You may have missed it, but earlier this week I wrote a blog post about ratings. For two days, the review team here at TNA and I had long conversations about assigning numerical ratings to our reviews and, as Rena so deftly stated it, quantifying the unquantifiable. If you’ve seen the post, you know by now that I loathe ratings with every fiber of my being because it’s often little more than giving a number to something as intangible as the feelings we have for a book. Trust me when I tell you there are times it’s more difficult to come up with the number than it is to write the review, and, let’s face it, in the end it’s the words that matter with books, regardless of which side of them we land on—author or reader/reviewer.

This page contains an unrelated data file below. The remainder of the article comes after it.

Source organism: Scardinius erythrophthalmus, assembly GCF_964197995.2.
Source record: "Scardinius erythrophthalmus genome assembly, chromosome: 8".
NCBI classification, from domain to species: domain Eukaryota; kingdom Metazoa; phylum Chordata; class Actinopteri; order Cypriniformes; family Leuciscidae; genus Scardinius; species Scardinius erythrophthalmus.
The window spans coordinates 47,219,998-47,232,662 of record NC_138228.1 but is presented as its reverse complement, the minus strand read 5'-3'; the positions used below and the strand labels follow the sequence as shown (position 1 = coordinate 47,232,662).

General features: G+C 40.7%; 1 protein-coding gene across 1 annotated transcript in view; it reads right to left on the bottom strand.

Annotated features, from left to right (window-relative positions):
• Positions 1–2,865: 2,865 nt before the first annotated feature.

So, what I’m asking of you today is to take a brief moment of your time, both readers and authors, please, to weigh in on my desire to do away with the numerical rating system here at The Novel Approach, and to simply allow our reviews to speak for themselves. In order to continue recognizing those books that we want to designate as standouts, however, they would be awarded the designation “A TNA Page Turner” (thank you for that, Taz!), because when we really love a book we do feel it should be offered a little special affection. :) I also welcome your comments on the subject below.

Many thanks and warm regards!

Now, here’s what’s up in the week ahead.


MondaySusan Mac Nicol kicks off our week on the Love you Senseless blog tour, with a giveaway